The term ‘Balkan’, although sometimes contested because of its ‘orientalisation’ in the European imagination, is widely accepted today in both scientific and public discourse. Thus, when we want to express the idea of common linguistic and cultural features of all communities, we speak of Balkan ethno-culture, the Balkan Linguistic League, Balkan music, Balkan diaspora and also of Balkan Roma groups.
The Romani way of life and culture of Roma in the Balkans were influenced by the Ottoman Empire period, specifically by the impact of Islam and Muslim culture. Roma were present in almost all settlements through the ages and lived in ethnically and/or religiously distinct communities in neighbourhoods called mahalla (in the case of Roma, these were called ‘Gypsy mahala’ by the majority). For centuries they coexisted and constantly interacted with the communities (Turkish, Christian, Jewish, Armenian, etc.) from all the other Mahallas.
As modern independent states, most of the Balkan countries together with their Romani communities experienced similar historical processes: their emergence as ethnic nation states in the second half of the nineteenth and the beginning of the twentieth century; their experience of Soviet-influenced East European communism in the second half of the twentieth century; the post-socialist transition to democracy; war refugee and labour migrations to the West, and endeavours for EU integration.
There is a long tradition of well-educated Balkan Romani writers.
The majority of Balkan Roma have led settled lives for many centuries and participated in all socio-cultural processes, historical events and the institutional life of their nation states. During the socialist period many Roma received an education, resulting in a main difference between Balkan (and generally East European) authors and Roma writers from the West. There is a long tradition of well-educated Balkan Romani writers, many of them with university degrees. These authors belong to a certain Romani group, most of them grew up in a Romani mahalla and shared the destiny and values of their Romani community.
This overview covers the period from the mid-nineteenth century to 2017, and the countries considered in detail are Bosnia, Bulgaria, Croatia, Kosovo, Macedonia, Montenegro, Serbia and all other state formations in which these countries were included historically (e.g. the Ottoman Empire, the Austro-Hungarian Empire, the Socialist Federal Republic of Yugoslavia).
Neither young nor undeveloped
The history of the development of Balkan Romani literature goes against the mainstream view that sees Romani literature as a ‘young’, ‘undeveloped’, ‘belated’ or unparalleled phenomenon. Indeed, the transition from the oral to the written form of Romani language took place later than for most other European languages, although Roma in the Balkans were themselves already calling for a written language in the nineteenth century. Despite the fact that these demands were far from being realised, they are a sign that processes among the elites in Romani communities were greatly influenced by general developments in the region in which they lived, since this was the period when endeavours towards national emancipation began, i.e., the elite-led formation of nation states for ethnic communities living on the territory of what was then the Ottoman Empire.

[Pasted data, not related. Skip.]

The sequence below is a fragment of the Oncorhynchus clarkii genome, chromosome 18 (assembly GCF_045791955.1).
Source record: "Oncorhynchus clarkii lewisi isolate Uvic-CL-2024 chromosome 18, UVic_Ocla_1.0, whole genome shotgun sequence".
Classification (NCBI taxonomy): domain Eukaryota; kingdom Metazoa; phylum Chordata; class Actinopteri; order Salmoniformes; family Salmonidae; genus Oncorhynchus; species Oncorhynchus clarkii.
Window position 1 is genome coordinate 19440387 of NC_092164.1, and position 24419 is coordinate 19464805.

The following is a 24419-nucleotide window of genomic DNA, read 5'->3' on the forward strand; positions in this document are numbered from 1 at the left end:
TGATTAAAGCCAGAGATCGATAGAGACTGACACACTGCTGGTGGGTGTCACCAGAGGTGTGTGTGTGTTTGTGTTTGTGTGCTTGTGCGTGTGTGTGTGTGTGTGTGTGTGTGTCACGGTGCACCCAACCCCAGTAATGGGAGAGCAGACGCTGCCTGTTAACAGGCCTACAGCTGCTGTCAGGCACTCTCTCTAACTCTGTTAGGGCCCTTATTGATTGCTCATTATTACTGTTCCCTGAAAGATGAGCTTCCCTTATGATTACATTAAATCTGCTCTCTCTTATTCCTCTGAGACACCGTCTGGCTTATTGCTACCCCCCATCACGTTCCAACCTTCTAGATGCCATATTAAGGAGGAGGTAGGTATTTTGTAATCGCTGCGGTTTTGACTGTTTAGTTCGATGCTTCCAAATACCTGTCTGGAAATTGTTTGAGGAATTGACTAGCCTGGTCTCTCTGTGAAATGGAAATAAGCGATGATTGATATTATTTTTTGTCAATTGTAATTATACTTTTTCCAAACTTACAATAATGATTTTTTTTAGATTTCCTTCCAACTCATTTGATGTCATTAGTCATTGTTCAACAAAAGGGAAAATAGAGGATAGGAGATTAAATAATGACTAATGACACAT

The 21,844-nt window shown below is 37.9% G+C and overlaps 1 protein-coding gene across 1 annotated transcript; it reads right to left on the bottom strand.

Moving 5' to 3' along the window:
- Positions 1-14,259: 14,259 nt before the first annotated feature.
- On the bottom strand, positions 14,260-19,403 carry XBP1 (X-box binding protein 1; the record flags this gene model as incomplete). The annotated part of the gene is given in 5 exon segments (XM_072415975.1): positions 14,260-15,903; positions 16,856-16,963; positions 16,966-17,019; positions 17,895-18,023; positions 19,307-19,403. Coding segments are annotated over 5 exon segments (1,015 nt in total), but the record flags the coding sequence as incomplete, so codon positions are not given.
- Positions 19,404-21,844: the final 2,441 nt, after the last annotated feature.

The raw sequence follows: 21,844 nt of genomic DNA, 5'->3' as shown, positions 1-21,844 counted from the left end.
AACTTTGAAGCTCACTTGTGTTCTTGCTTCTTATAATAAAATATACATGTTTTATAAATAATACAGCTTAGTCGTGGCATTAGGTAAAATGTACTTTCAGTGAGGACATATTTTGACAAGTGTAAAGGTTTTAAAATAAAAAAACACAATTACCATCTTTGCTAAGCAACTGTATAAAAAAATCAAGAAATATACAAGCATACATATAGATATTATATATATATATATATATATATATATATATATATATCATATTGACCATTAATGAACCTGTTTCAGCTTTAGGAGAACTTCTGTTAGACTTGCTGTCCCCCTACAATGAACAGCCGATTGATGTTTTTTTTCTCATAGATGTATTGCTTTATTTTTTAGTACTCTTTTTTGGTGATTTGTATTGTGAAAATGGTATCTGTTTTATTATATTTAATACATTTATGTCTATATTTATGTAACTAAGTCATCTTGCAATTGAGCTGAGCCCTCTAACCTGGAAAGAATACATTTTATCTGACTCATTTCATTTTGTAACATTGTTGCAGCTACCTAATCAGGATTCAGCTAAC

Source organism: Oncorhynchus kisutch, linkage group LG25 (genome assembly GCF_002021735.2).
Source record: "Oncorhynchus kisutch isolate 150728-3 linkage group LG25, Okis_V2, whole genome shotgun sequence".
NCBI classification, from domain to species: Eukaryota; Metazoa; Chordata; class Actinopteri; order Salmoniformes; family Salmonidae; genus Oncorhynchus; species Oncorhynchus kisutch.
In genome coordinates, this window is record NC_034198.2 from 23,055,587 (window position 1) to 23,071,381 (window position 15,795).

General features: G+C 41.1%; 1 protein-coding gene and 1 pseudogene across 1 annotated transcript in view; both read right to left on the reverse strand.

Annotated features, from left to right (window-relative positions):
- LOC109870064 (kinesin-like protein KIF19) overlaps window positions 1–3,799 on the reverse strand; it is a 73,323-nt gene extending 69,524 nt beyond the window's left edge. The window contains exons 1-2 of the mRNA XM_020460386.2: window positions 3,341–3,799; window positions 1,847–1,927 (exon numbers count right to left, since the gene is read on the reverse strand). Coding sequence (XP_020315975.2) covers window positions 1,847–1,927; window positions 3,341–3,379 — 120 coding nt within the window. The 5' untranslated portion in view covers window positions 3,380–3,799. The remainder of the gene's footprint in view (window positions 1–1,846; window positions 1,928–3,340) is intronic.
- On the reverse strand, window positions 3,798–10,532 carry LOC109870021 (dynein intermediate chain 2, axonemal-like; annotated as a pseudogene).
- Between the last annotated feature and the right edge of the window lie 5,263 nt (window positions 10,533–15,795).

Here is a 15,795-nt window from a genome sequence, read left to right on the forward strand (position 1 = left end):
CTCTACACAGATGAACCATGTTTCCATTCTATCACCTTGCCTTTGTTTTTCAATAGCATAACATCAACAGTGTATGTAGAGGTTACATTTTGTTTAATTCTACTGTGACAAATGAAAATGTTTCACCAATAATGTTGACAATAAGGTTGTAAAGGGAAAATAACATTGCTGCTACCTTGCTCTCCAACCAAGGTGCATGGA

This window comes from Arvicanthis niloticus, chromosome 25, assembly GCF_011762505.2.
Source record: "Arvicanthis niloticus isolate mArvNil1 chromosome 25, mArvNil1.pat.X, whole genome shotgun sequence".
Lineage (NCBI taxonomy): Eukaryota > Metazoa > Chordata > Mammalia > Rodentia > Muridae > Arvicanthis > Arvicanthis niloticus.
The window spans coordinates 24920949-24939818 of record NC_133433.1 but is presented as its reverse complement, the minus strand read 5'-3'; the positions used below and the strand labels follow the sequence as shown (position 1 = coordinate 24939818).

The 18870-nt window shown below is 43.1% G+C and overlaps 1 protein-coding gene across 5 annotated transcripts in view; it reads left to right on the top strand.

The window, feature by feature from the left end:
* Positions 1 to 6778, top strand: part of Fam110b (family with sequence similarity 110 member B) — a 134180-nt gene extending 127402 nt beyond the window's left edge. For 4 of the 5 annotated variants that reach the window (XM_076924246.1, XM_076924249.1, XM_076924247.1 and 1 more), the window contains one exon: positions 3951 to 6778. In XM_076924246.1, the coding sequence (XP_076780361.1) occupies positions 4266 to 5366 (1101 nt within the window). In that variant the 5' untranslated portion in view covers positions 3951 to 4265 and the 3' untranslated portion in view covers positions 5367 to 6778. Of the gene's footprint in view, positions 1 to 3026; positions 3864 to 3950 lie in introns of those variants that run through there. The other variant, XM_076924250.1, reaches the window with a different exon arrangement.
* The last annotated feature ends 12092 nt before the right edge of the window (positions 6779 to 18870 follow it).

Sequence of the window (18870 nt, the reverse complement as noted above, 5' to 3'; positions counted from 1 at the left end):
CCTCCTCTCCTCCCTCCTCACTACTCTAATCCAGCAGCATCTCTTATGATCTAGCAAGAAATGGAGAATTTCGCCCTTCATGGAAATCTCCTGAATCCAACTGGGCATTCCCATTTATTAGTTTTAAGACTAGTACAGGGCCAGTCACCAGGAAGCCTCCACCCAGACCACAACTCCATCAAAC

In this regard we should mention that the first Romani literature texts in the Balkans were folklore material, repeating the well-known pattern of ethno-national states in nineteenth-century South-Eastern and Central Europe. They followed the Herderian model of national emancipation through the collection and publication of a wide range of folklore material, dictionaries, narratives about customs and traditional songs representing the national spirit. Thus, in earlier historical periods, collections of Romani folklore appeared parallel to folklore collections of the respective ethno-national states.
Thus, the development of Romani literature repeats the pattern whereby European languages transformed from oral to written languages.
Take, for example, the Romani folklore tales collected and published by Barbu Constantinescu in Romania in the late nineteenth century or Naiden Sheitanov’s records of the Sofia Erli dialect in Bulgaria in the first half of the twentieth century. Very often the same people, such as, for example, the Bosnian scholar Rade Uhlik, collected and published Romani folklore and made Romani translations of Bible texts. Thus, the development of Romani literature repeats the pattern whereby European languages transformed from oral to written languages – here the first corpuses of written texts were folklore narratives collected and published by folklorists and translators of Bible texts into Romani.
The development of Balkan Romani literature might be called belated only if we compare it with the written traditions of the communities and languages that already had their own nation state. However, compared with the written culture and literary development of other state-less ethnic and linguistic communities in the Balkans (such as the so-called Aromanians or Vlachs, Istro-Romanians, etc.) or in other parts of Europe (the Saami, for example), we see that Romani literature was actually published in a ‘normal’ timeframe. The folklore traditions of all these communities, like those of the Roma groups, were recorded in the nineteenth and twentieth centuries, while fiction only started to be written after World War II. Furthermore, we can see how rich and ‘over-developed’ Romani literature appears when compared with the literatures of other Balkan minorities without a national state of their own.